“Dude, seriously? Can’t you hear the bombs? It’s the Japanese! They’re bombing us off the face of the Earth!”

    “What the h3ll? Why? They never declared war with us! We had no idea they were coming!”

    Rick looked sideways at Steve. “You sure about that?” He darted through a red light, ignoring the blaring car horns sounding all around him.

    “Yes! I mean, they did say there was no need for a Japanese embassy any more, and the guy from the embassy did meet with the president, but surely, they would have warned us!”

    Rick shook his head. Already the airfield was starting to come into view up ahead. “Maybe they weren’t sure, but I find it hard to believe that this is a complete surprise attack. The enemy’s supposed to give us a declaration of war. They must have given us something.”

    There was a loud crash as a bomb hit the ground ten yards from their car. Dirt spat up from the ground, hitting the car like hail. Rick swerved the car away from a parked vehicle, then turned straight for the airfield, driving out onto the grass close to where the planes were.

    “They did give us something. The government was just too busy to tell us.” He hit the brakes hard, throwing Steve forwards, almost into the windshield. “Come on, we’ve gotta be in the air before there are no planes left at all.”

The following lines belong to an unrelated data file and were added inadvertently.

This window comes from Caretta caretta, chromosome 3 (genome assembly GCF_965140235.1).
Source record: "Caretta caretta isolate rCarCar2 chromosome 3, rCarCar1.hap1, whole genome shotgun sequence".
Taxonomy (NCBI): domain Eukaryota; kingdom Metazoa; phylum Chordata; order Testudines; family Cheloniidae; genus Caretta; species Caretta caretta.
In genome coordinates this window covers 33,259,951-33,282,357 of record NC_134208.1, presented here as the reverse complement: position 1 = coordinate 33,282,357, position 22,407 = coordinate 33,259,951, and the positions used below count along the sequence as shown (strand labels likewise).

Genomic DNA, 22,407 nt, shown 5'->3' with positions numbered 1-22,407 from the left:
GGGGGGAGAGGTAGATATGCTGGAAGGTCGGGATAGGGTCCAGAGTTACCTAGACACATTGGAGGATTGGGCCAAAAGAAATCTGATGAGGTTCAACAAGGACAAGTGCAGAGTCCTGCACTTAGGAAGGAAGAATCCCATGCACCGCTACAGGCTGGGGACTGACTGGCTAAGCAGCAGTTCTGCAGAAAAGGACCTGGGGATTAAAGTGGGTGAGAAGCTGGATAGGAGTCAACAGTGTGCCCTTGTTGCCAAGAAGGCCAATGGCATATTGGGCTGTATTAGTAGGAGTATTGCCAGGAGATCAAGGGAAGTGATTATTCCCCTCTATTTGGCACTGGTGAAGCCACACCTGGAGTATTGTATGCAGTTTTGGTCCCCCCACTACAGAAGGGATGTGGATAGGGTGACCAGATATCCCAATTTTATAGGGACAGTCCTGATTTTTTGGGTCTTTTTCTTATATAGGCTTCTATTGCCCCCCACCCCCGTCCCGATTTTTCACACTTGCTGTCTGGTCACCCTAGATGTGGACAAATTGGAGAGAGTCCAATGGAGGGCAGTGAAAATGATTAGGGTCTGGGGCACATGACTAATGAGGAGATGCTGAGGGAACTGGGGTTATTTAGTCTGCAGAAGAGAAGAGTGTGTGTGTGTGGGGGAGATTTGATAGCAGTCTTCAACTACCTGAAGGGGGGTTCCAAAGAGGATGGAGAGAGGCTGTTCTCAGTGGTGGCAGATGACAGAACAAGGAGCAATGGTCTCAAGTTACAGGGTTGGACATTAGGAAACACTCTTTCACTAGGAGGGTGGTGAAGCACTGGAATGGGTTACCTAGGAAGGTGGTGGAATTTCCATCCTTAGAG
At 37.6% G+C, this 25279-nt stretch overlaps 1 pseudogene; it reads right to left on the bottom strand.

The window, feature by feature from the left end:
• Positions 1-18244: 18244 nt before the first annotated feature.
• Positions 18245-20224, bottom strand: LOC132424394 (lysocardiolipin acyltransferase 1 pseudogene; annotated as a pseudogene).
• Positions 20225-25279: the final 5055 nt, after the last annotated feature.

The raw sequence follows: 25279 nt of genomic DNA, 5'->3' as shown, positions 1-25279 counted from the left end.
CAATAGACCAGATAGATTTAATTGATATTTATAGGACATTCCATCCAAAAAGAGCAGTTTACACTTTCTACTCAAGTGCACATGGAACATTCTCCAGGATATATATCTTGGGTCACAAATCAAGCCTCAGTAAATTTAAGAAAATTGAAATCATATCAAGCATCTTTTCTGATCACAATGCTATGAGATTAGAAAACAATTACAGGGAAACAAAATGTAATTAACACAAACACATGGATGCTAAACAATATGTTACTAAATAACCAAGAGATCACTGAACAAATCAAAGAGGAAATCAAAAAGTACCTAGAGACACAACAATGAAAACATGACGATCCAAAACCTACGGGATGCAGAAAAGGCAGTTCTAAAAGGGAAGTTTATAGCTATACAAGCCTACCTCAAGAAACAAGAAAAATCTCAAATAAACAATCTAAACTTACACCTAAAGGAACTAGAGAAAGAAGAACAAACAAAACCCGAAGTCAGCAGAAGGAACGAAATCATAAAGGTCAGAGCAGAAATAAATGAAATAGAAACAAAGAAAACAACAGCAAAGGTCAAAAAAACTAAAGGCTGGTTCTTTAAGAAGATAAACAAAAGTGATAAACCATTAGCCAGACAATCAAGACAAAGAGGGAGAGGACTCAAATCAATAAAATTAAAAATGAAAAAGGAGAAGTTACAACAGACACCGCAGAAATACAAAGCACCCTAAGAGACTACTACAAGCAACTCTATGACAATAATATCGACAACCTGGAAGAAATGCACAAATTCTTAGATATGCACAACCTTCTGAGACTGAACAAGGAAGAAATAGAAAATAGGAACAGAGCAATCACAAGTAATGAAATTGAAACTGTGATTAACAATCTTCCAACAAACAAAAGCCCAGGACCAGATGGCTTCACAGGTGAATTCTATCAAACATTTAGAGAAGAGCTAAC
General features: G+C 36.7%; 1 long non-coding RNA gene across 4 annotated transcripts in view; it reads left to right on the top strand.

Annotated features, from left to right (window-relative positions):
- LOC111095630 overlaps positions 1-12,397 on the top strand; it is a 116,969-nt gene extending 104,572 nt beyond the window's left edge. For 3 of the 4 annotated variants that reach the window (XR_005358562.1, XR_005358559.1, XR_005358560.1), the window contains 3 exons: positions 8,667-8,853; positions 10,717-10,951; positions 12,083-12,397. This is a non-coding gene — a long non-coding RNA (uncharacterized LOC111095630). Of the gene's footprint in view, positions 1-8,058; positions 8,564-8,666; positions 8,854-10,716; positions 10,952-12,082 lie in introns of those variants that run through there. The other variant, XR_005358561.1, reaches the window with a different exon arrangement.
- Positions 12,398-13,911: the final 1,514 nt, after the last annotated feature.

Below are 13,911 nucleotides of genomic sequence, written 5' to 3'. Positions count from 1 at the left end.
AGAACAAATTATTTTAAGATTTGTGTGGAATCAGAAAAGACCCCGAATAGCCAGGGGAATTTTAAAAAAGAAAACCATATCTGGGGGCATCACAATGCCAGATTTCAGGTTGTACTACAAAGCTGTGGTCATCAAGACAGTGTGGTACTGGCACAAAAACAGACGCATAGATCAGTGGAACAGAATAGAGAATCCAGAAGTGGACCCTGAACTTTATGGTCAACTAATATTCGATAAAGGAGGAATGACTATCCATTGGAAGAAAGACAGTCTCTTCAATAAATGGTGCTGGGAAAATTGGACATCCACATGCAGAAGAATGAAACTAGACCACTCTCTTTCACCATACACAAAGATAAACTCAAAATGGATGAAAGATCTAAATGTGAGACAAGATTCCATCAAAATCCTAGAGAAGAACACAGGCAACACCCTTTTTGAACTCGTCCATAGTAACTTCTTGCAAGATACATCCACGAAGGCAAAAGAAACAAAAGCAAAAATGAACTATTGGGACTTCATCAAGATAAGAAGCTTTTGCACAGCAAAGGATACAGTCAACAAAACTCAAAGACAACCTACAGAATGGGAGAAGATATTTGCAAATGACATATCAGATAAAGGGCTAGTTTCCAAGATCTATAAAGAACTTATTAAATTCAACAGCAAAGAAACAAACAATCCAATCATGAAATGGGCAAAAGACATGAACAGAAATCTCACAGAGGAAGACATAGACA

Steve nodded, opening his door and running towards the line of P-40 Warhawks. “Is anyone in the air yet?”

    Rick glanced quickly up at the sky. “The only planes I can see are A6Ms. Looks like we’re the first pilots up. I wonder what’s taking the others so long. There’s no way we can get rid of all those planes by ourselves, but we might as well give it a shot. Maybe we’ll get lucky.”

    Steve sighed, rolling his eyes. “You’d better be right. Otherwise, we’re as good as dead.”

    The Warhawks were only a few yards ahead of them. As the A6Ms continued to circle overhead, Rick made a dash for his P-40. Sliding the canopy open, he started to get inside, motioning to Steve to remove the chocks from behind his wheels. Steve dashed in and took them out, retreating to give Rick room to launch. The planes engine coughed several times, then finally settled to a steady purr.

    There was a screaming sound from above as a D3A swooped down, carrying its deadly payload. Rick barely had time to look up before a 550 pound bomb slammed into his P-40. There was an explosion of flames which enveloped him in seconds, grabbing Steve as well. A line of bombs fell, destroying the other Warhawks as well. Lying on the ground with his life leaking out of him with his blood, Steve watched as the Japanese planes flew away. A faint smile touched his lips.

    “The government couldn’t have known it would be this bad. That doesn’t matter. At least I died trying. I’ll do my duty, even if it costs me my life.” He closed his eyes, lying still on the ground as more and more of his blood spilled out of his chest.